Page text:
New composite material has potential for medical use
University of Georgia researchers have developed a new material with properties ideal for medical products such as masks and bandages. It’s also better for the environment than the materials in current use.
Using nonwoven fabrics—fabrics produced by bonding fiber without weaving or knitting—the team led by Gajanan Bhat was able to make composite materials that are stretchable, breathable and absorbent, properties ideal for medical products.
Incorporating cotton also makes the resulting material comfortable on the skin (an important factor in medical applications) and easier to compost, hence more sustainable compared to similar products currently in the market.
Funded by the U.S. Department of Agriculture, the researchers tested different combinations of cotton and nonwoven fabrics—for properties such as breathability, water absorbency and stretchability—along with the original nonwoven fabrics.
The composite fabrics performed well in the tests, had good air permeability, were more absorbent and had good stretch recovery, meaning they can withstand repeated use.
Demand for nonwoven fabrics has increased in recent years, with the market value expected to reach $77 billion in 2027, according to a report by Acumen Research and Consulting. Nonwoven fabrics are in common household products such as diapers, feminine hygiene products and air and water filters. They are water-resistant, elastic and breathable, and their ability to filter air makes them ideal for medical uses.
“Some of these products for biomedical applications, like Band-Aids and wraps, require some stretch and stretch recovery. But since these come in contact with the body, having cotton will be really helpful,” said Bhat, head of the Department of Textiles, Merchandising and Interiors in the College of Family and Consumer Services, who co-authored the paper with master’s student and first author Partha Sikdar and Ph.D. student Shafiqul Islam.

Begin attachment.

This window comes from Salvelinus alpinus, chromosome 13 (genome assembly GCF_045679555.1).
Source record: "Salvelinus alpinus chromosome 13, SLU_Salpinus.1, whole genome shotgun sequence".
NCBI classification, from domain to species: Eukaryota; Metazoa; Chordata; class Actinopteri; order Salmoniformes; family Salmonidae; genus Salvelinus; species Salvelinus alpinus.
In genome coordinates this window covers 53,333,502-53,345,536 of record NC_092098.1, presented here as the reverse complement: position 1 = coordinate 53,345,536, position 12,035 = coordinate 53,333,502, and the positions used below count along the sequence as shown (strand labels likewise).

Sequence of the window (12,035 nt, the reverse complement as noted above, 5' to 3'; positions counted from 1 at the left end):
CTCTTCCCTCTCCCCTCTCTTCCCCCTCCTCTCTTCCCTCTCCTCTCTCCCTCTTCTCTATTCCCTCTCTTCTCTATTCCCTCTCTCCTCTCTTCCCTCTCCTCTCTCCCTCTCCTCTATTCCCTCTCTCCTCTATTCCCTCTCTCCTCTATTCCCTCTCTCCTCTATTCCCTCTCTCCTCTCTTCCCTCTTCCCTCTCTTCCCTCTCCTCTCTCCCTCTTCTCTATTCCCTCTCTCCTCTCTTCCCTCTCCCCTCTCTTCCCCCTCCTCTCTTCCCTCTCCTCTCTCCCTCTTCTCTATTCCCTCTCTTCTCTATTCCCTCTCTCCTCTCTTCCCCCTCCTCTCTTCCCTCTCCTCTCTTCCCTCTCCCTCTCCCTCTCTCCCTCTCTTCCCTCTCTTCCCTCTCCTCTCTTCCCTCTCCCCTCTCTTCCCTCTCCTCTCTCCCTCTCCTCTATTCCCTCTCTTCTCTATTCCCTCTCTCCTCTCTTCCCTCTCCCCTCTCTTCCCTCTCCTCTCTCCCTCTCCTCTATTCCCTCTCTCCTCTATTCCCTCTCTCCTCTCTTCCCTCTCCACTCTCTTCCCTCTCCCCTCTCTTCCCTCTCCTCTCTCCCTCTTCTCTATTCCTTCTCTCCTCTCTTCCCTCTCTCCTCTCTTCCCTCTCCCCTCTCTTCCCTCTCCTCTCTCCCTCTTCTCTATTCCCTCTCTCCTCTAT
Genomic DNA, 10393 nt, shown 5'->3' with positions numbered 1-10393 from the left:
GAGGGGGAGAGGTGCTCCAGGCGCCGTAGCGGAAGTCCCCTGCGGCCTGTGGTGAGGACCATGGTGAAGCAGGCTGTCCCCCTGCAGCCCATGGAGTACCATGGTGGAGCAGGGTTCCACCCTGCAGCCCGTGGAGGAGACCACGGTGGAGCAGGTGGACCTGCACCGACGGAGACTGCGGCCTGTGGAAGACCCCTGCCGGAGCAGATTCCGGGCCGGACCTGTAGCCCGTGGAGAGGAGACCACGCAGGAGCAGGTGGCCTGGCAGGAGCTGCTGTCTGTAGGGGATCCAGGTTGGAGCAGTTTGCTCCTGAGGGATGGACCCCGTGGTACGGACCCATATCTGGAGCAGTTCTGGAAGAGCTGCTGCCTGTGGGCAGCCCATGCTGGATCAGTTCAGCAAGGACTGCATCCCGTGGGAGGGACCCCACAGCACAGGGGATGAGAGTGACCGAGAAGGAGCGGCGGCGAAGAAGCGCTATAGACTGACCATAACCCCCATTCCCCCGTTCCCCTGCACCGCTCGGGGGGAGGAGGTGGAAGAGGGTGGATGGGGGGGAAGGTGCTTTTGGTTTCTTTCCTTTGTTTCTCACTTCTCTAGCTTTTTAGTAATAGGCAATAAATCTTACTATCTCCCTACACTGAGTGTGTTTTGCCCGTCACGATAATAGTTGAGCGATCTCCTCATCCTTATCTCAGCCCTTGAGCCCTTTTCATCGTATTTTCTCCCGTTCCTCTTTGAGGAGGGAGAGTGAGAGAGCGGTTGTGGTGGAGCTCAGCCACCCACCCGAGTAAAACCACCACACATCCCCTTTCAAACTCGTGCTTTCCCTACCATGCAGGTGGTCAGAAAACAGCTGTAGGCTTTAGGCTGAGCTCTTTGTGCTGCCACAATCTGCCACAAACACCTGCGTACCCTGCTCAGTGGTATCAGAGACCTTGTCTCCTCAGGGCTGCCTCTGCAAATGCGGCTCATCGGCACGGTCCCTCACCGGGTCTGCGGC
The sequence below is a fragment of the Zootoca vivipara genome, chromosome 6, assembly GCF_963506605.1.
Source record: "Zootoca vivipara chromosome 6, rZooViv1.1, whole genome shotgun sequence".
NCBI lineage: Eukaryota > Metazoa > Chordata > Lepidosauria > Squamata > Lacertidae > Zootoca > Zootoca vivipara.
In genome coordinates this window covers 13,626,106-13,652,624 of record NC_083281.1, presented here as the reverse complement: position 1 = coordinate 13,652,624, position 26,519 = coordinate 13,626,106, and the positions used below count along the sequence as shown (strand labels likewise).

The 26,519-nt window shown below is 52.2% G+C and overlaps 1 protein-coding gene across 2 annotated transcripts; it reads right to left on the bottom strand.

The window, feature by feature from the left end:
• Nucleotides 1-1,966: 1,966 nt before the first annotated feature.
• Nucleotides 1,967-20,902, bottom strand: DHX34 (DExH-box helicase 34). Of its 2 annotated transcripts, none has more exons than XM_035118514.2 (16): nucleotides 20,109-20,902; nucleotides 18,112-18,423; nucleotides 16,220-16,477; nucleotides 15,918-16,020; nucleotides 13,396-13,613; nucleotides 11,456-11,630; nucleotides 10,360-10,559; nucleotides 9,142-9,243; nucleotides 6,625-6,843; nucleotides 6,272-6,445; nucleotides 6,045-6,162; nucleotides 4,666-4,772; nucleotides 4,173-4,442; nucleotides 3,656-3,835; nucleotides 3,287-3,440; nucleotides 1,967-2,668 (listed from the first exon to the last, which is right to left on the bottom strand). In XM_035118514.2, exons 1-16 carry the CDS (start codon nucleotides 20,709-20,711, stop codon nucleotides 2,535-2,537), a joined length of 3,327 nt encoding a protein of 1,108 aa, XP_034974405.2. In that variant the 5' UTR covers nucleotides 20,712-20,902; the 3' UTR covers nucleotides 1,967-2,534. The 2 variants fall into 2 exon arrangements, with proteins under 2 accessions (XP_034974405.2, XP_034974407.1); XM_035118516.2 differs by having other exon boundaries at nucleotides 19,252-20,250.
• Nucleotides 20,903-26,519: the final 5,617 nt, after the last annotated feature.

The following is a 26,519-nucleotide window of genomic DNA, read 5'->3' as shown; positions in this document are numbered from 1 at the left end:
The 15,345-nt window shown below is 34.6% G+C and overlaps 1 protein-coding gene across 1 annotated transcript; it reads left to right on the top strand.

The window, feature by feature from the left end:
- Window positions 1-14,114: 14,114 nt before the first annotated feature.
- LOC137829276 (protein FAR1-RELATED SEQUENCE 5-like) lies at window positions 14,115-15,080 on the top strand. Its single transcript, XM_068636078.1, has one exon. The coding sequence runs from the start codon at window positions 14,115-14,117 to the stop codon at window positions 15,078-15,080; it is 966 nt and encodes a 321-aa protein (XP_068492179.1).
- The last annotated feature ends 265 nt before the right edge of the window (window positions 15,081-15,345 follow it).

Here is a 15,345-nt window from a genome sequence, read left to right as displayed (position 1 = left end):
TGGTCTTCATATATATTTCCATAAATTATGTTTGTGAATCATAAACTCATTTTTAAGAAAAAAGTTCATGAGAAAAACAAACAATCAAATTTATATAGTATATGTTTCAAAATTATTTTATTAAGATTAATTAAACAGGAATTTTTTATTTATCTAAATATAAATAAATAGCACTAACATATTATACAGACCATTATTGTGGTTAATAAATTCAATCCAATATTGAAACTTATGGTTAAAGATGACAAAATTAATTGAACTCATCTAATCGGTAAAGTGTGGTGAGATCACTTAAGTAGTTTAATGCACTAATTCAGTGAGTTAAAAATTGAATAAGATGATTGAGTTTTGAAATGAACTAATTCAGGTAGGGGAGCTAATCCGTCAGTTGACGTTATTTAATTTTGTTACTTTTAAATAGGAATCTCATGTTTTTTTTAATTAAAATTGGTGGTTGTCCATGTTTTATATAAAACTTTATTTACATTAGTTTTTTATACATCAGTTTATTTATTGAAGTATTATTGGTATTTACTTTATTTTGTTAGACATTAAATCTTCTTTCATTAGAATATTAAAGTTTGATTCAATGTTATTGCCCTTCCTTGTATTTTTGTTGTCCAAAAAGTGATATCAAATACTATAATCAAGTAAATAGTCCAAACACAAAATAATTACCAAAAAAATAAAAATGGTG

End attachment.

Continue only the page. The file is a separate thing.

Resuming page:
While cotton is not as stretchy as nonwovens, it is more water absorbent and softer, making it more comfortable to wear. Cotton is also a major crop in Georgia and an important part of the state’s economy. The USDA has been looking for new applications for cotton, and Bhat proposed that they “marry the stretchable nonwoven fabric with cotton and make something cotton-rich and stretchable.”
Bhat, who specializes in nonwoven fabrics, thought the resulting material might retain the desirable properties of nonwoven fabrics while also being more comfortable and compostable when disposed.
To test the performance of composite materials, Bhat, Sikdar and Islam combined cotton with two types of nonwoven fabrics, spunbond and meltblown. Spunbond nonwovens contain coarser fiber and are generally stretchier, while meltblown nonwovens contain finer fibers, which allows for better filtration ability.
“The idea is: What combination gives us good performance?” Bhat said. “You want it to be stretchable with some stretch recovery, but at the same time breathable and with some absorbency.”
The team prepared nonwoven fabrics of different thicknesses and combined them with either one sheet or two sheets of cotton fabric, ending up with 13 varieties for testing.
The tests showed that the composite fabrics had improved water absorbency compared to the original nonwovens, while still maintaining good breathability. The water absorption of the composites was three to 10 times higher compared to the fabric without cotton. The composite materials also maintained the ability of nonwovens to recover from being stretched, allowing them to accommodate spontaneous movements without losing their shape.
The process of making composite nonwovens enables the use of lower-quality cotton and sometimes even waste or recycled cotton from production of things like T-shirts and bed sheets, said Bhat, Georgia Athletic Association Professor of Fibers and Textiles. The resulting products are therefore more sustainable and cheaper to produce.
The study was published in the Journal of Industrial Textiles. Co-authors include Doug Hinchliffe and Brian Condon, USDA Southern Regional Research Center
This article was written by Angela Hsiung with the UGA Office of Research